The study, led by King’s College London found that spending cuts to alcohol services represent a false economy since decreases in expenditure are linked to increased hospital admissions which inevitably are costly to society and the economy.

In March 2012 the Health and Social Care Act (HSCA) transferred the responsibilities of commissioning specialist drug and alcohol services from the NHS to local authorities. In 2018 there were nearly 25,000 deaths related to alcohol in England, and data collected during the COVID-19 pandemic has shown that nearly one in five daily drinkers have further increased the amount they drink since lockdown (Alcohol Change UK, 2020).

Man drinking alcohol with bottles in foreground

Published in The British Journal of Psychiatry, the study showed an association between the level of spending on treatments for alcohol misuse at the local authority level and the number of alcohol-related hospital admissions since the HSCA has come into force.

Our study shows a relationship between the spending cuts for alcohol services and alcohol-related hospital admissions and, as 1 in 10 people in hospital have alcohol dependence, we believe these cuts represent a false economy.’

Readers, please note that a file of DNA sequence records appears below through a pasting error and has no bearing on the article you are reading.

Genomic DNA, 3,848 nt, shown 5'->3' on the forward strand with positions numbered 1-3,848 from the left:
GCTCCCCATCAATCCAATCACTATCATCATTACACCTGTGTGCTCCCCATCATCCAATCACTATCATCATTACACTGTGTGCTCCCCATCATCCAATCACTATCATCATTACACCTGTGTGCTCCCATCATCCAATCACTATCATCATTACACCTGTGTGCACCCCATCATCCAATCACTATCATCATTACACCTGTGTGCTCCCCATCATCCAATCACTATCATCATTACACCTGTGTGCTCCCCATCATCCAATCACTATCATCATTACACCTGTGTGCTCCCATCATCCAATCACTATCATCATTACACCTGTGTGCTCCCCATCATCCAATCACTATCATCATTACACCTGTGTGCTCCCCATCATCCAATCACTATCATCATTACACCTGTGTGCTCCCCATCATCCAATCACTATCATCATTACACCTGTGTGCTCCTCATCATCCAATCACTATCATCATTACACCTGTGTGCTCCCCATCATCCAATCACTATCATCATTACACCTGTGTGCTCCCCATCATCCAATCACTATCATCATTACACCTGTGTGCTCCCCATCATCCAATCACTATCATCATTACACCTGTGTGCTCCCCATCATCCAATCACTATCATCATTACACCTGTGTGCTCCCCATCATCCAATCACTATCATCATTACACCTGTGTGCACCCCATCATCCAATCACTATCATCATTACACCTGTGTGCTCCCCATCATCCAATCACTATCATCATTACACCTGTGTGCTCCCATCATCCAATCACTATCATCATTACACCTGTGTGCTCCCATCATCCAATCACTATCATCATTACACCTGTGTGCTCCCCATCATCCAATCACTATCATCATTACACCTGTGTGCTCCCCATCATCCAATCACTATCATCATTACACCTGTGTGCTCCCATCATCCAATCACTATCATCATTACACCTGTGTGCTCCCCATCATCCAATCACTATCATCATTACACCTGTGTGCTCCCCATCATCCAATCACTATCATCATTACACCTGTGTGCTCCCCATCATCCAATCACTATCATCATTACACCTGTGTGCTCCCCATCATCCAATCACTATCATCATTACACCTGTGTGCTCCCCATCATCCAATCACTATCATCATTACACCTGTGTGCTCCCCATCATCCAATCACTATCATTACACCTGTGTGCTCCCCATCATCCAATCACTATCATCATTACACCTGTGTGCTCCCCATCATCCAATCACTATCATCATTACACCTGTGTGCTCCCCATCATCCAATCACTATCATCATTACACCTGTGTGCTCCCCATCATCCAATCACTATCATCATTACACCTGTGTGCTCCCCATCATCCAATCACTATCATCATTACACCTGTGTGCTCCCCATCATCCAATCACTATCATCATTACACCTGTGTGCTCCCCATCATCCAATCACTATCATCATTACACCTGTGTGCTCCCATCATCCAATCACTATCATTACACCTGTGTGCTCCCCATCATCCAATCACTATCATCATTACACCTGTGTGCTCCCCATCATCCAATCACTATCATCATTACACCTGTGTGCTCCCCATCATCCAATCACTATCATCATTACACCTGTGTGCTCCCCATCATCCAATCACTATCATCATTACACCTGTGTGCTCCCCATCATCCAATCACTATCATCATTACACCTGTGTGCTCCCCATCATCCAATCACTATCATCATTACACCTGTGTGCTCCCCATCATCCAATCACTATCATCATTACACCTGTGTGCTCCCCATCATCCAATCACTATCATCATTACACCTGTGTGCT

Professor Colin Drummond

Prof Colin Drummond, theme lead alcohol research, professor of addiction psychiatry at King's College London

According to the analysis, if the average local authority reduced its net annual spending by 5 per cent on treatment for those with alcohol misuse problems there would be an expected associated average increase of 60 alcohol-related hospital admissions for that local authority per 100,000 people per year. To put this reduction in spending into context 5 per cent of annual expenditure per local authority is on average 18p per person.

Dr Emmert Roberts, lead author from the Institute of Psychiatry, Psychology & Neuroscience (IoPPN), King’s College London says: ‘Our results show that the rate of alcohol-related hospital admissions is associated with a reduction in net spending for treatment of alcohol misuse, suggesting that local authority funding cuts to specialist alcohol treatment services may be displacing costs onto the NHS hospital system.’

This is the first study known to assess the relationships between alcohol-related hospitalisations, the provision of specialist alcohol treatment and money spent on alcohol services at the local authority level in England. This in turn has been affected by reductions in the government’s public health grant to local authorities.

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